But quality is increasingly being tied to doctor and hospital compensation. "Doctors and hospitals are ultimately paid more based on the quality of their outcomes," Halper said. Both Winokur and Halper feel that tying physician compensation to quality metrics will provide better quality of care to patients in the long run, because it provides an incentive to doctors to perform as well as possible and to price their services according. "We're pushing to have 50% of all our providers on value-based plans by next year, and 70% the next year," Winokur said.
But basing provider pay strictly on outcomes comes with difficulties of its own. In the words of an article in Minnesota Medicine, a regional medical journal, many current pay-for-performance models "do not reflect the complexity of caring for patients with multiple conditions." The article states, "Although pay-for-performance programs may drive improvements in care that can be measured, such care may be inconsistent with patient preferences. Programs with rigid measures and standards could create incentives for physicians to avoid high-risk patients and fire noncompliant ones."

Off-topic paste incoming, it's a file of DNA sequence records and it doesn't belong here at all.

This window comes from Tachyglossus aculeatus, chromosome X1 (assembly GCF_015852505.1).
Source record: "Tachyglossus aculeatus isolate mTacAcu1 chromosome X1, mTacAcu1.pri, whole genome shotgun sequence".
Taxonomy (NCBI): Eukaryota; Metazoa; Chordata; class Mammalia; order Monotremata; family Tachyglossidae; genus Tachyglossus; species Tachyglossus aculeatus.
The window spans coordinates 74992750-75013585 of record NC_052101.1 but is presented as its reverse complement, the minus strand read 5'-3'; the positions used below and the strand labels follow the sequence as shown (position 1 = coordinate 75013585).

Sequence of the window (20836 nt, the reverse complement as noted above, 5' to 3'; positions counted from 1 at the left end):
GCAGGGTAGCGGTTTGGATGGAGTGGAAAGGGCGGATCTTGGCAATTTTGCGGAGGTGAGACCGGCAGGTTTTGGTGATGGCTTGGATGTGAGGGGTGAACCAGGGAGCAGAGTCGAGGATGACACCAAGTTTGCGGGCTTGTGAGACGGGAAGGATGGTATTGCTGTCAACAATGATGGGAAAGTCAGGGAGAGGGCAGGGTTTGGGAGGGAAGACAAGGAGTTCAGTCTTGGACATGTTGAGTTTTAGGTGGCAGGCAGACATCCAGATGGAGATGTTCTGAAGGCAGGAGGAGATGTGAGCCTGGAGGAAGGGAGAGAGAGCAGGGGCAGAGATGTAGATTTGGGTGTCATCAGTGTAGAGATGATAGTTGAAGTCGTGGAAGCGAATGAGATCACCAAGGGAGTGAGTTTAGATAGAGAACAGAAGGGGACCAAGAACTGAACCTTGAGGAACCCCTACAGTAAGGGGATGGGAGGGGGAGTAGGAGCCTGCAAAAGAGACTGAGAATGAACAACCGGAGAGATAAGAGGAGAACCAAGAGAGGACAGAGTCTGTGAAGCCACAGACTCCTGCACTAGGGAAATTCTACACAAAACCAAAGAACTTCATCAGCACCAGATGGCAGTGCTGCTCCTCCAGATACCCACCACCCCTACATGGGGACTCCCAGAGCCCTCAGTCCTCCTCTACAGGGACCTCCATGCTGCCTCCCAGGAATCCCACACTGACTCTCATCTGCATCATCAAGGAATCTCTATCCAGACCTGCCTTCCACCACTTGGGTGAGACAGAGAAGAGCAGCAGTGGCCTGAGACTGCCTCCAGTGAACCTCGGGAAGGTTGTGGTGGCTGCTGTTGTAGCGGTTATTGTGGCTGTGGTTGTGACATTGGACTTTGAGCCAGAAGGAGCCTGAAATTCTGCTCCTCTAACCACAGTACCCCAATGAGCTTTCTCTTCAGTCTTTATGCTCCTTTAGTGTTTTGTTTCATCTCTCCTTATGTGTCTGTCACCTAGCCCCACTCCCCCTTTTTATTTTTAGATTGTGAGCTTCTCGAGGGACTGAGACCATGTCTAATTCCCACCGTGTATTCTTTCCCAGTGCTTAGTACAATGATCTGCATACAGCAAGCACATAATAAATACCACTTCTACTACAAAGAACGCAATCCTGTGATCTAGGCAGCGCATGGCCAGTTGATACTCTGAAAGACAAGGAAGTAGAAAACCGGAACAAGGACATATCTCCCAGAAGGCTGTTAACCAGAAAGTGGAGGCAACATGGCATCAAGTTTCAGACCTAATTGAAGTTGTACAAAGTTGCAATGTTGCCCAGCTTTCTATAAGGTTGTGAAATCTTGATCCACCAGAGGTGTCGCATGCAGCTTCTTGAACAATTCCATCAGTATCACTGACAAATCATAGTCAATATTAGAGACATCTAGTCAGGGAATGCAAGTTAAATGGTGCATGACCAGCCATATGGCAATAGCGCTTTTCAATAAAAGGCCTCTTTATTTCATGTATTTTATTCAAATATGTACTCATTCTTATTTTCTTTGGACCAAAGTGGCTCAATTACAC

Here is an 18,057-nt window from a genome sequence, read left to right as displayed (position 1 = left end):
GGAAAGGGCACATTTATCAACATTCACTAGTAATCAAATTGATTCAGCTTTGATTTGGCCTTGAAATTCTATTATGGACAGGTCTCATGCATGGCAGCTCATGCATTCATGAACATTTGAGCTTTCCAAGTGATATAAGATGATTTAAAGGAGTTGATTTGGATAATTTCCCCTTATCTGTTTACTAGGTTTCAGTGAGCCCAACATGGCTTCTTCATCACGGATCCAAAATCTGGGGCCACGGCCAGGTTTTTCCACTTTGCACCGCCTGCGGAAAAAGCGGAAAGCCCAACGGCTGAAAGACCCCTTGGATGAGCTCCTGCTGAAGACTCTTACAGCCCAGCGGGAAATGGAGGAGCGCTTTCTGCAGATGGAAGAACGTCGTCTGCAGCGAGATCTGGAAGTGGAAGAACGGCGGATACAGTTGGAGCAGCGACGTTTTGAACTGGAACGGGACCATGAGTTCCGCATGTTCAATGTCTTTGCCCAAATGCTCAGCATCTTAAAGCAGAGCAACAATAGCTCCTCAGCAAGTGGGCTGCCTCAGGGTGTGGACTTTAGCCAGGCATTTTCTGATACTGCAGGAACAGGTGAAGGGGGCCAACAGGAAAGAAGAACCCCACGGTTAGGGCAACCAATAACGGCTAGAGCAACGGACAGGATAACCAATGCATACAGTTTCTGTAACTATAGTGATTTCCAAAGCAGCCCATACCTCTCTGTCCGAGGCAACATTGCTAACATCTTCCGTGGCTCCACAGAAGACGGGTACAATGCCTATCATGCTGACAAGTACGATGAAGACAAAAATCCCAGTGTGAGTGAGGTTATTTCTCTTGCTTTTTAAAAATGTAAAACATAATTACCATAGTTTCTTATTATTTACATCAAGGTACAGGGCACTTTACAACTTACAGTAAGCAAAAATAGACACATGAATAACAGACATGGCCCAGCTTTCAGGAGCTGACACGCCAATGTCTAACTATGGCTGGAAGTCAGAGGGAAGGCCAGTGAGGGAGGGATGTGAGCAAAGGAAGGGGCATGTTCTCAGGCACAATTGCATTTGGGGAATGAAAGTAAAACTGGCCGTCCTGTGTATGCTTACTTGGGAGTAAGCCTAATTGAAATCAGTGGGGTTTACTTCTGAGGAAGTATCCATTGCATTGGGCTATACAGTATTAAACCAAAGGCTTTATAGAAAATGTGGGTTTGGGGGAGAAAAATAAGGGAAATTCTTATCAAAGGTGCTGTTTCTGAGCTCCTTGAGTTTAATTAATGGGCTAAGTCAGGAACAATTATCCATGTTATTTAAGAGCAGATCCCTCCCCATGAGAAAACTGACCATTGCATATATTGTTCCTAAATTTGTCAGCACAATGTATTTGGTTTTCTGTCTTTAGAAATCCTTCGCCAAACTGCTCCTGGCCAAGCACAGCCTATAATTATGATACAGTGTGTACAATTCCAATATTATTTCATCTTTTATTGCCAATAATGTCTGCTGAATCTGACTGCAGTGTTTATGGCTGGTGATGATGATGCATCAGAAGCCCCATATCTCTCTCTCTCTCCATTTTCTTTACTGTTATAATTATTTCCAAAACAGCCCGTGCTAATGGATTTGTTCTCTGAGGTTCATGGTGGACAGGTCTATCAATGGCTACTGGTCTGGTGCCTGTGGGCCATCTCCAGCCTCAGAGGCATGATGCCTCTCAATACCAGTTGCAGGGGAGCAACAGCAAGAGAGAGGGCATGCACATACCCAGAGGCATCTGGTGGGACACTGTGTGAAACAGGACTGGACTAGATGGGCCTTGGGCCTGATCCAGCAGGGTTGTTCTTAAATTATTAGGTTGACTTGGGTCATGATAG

Of course, in considering the cost, it's also important to consider administrative work associated with data collection and reporting -- resources that instead could be geared to patient care.
Despite the difficulties in transitioning to a new world order of cost-consciousness in health care--lackluster enthusiasm among patients, potentially misplaced motivations in the tug between cost and quality, administrative hurdles as the current institution shifts gears--there's something to be said for including patients as active agents with the ability to control of their own healthcare spending. And of course, a few rebates don't hurt to sweeten the deal.
More than anything, transparency is what's lacking most. "A lot of physicians don't even know what they get paid," Winokur said.
"I don't understand how we made a marketplace where everything defaults to secrecy," said Pinder. "It's a strange thing because we are a society that believes in democracy."